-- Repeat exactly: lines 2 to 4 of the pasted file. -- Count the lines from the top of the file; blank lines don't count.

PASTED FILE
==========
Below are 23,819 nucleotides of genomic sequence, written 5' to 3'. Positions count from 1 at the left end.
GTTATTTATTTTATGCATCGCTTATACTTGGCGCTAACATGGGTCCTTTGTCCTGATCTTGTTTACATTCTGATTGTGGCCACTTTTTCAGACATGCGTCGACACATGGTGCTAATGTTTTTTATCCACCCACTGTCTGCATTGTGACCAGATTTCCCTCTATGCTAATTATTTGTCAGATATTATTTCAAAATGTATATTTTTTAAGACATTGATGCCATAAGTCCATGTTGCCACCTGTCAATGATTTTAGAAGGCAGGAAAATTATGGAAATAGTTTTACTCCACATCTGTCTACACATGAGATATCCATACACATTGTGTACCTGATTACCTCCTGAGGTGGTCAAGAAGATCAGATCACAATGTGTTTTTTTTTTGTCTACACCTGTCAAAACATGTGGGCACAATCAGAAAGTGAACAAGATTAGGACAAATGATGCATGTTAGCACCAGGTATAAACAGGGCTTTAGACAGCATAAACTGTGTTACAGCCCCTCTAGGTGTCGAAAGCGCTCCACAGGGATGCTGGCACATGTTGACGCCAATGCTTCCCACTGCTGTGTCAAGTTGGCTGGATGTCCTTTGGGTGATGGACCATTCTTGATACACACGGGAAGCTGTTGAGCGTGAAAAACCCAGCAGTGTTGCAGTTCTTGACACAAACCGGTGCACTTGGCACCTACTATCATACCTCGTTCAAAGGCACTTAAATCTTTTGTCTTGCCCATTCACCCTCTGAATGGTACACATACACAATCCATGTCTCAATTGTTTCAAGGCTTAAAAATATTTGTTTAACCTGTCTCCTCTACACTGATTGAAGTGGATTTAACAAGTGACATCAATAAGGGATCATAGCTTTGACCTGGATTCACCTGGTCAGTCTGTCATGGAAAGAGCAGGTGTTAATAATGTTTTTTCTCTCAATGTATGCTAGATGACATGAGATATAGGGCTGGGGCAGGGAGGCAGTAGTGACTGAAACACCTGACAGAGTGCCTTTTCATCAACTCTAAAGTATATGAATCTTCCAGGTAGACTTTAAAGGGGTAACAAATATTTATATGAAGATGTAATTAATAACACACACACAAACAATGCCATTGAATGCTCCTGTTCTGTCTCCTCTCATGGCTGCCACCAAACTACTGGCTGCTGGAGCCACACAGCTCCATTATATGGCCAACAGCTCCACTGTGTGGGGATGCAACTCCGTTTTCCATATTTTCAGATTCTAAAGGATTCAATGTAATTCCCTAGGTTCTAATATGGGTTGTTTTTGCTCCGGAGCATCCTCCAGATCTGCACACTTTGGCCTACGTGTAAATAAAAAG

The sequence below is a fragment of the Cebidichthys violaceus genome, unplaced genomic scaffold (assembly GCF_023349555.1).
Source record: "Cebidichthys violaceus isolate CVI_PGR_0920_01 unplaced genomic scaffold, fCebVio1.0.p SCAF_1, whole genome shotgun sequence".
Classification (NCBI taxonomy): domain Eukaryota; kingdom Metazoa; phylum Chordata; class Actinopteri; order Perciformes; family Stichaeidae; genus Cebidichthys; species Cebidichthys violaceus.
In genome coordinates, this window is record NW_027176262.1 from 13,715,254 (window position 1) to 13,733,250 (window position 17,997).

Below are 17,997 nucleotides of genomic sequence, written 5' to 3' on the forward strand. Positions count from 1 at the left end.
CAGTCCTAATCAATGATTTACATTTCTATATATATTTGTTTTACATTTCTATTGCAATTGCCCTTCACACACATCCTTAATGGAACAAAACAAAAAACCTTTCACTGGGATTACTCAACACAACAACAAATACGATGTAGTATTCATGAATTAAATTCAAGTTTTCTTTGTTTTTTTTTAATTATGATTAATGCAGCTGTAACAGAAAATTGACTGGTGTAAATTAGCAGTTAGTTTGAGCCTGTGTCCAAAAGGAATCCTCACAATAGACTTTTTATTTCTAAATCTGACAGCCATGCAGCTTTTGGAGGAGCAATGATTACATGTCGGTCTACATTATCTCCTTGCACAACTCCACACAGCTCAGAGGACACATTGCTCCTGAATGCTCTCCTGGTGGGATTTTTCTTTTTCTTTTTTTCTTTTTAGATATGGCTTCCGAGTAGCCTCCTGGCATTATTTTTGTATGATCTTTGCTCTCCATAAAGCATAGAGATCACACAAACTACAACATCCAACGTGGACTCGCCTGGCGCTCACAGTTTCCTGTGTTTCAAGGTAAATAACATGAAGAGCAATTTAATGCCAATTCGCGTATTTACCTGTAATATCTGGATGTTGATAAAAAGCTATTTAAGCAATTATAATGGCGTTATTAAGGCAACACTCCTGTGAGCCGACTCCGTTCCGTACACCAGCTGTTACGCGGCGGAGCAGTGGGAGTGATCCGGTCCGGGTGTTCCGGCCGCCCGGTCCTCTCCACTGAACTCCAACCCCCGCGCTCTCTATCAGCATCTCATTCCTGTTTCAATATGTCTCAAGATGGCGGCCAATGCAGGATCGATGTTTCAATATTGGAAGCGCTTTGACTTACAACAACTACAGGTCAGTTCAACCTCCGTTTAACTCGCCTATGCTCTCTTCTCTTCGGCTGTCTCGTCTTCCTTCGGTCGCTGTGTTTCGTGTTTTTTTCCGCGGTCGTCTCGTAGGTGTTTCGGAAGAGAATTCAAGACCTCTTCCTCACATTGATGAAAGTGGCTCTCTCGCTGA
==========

GTTATTTATTTTATGCATCGCTTATACTTGGCGCTAACATGGGTCCTTTGTCCTGATCTTGTTTACATTCTGATTGTGGCCACTTTTTCAGACATGCGTCGACACATGGTGCTAATGTTTTTTATCCACCCACTGTCTGCATTGTGACCAGATTTCCCTCTATGCTAATTATTTGTCAGATATTATTTCAAAATGTATATTTTTTAAGACATTGATGCCATAAGTCCATGTTGCCACCTGTCAATGATTTTAGAAGGCAGGAAAATTATGGAAATAGTTTTACTCCACATCTGTCTACACATGAGATATCCATACACATTGTGTACCTGATTACCTCCTGAGGTGGTCAAGAAGATCAGATCACAATGTGTTTTTTTTTTGTCTACACCTGTCAAAACATGTGGGCACAATCAGAAAGTGAACAAGATTAGGACAAATGATGCATGTTAGCACCAGGTATAAACAGGGCTTTAGACAGCATAAACTGTGTTACAGCCCCTCTAGGTGTCGAAAGCGCTCCACAGGGATGCTGGCACATGTTGACGCCAATGCTTCCCACTGCTGTGTCAAGTTGGCTGGATGTCCTTTGGGTGATGGACCATTCTTGATACACACGGGAAGCTGTTGAGCGTGAAAAACCCAGCAGTGTTGCAGTTCTTGACACAAACCGGTGCACTTGGCACCTACTATCATACCTCGTTCAAAGGCACTTAAATCTTTTGTCTTGCCCATTCACCCTCTGAATGGTACACATACACAATCCATGTCTCAATTGTTTCAAGGCTTAAAAATATTTGTTTAACCTGTCTCCTCTACACTGATTGAAGTGGATTTAACAAGTGACATCAATAAGGGATCATAGCTTTGACCTGGATTCACCTGGTCAGTCTGTCATGGAAAGAGCAGGTGTTAATAATGTTTTTTCTCTCAATGTATGCTAGATGACATGAGATATAGGGCTGGGGCAGGGAGGCAGTAGTGACTGAAACACCTGACAGAGTGCCTTTTCATCAACTCTAAAGTATATGAATCTTCCAGGTAGACTTTAAAGGGGTAACAAATATTTATATGAAGATGTAATTAATAACACACACACAAACAATGCCATTGAATGCTCCTGTTCTGTCTCCTCTCATGGCTGCCACCAAACTACTGGCTGCTGGAGCCACACAGCTCCATTATATGGCCAACAGCTCCACTGTGTGGGGATGCAACTCCGTTTTCCATATTTTCAGATTCTAAAGGATTCAATGTAATTCCCTAGGTTCTAATATGGGTTGTTTTTGCTCCGGAGCATCCTCCAGATCTGCACACTTTGGCCTACGTGTAAATAAAAAG

The sequence below is a fragment of the Cebidichthys violaceus genome, unplaced genomic scaffold (assembly GCF_023349555.1).
Source record: "Cebidichthys violaceus isolate CVI_PGR_0920_01 unplaced genomic scaffold, fCebVio1.0.p SCAF_1, whole genome shotgun sequence".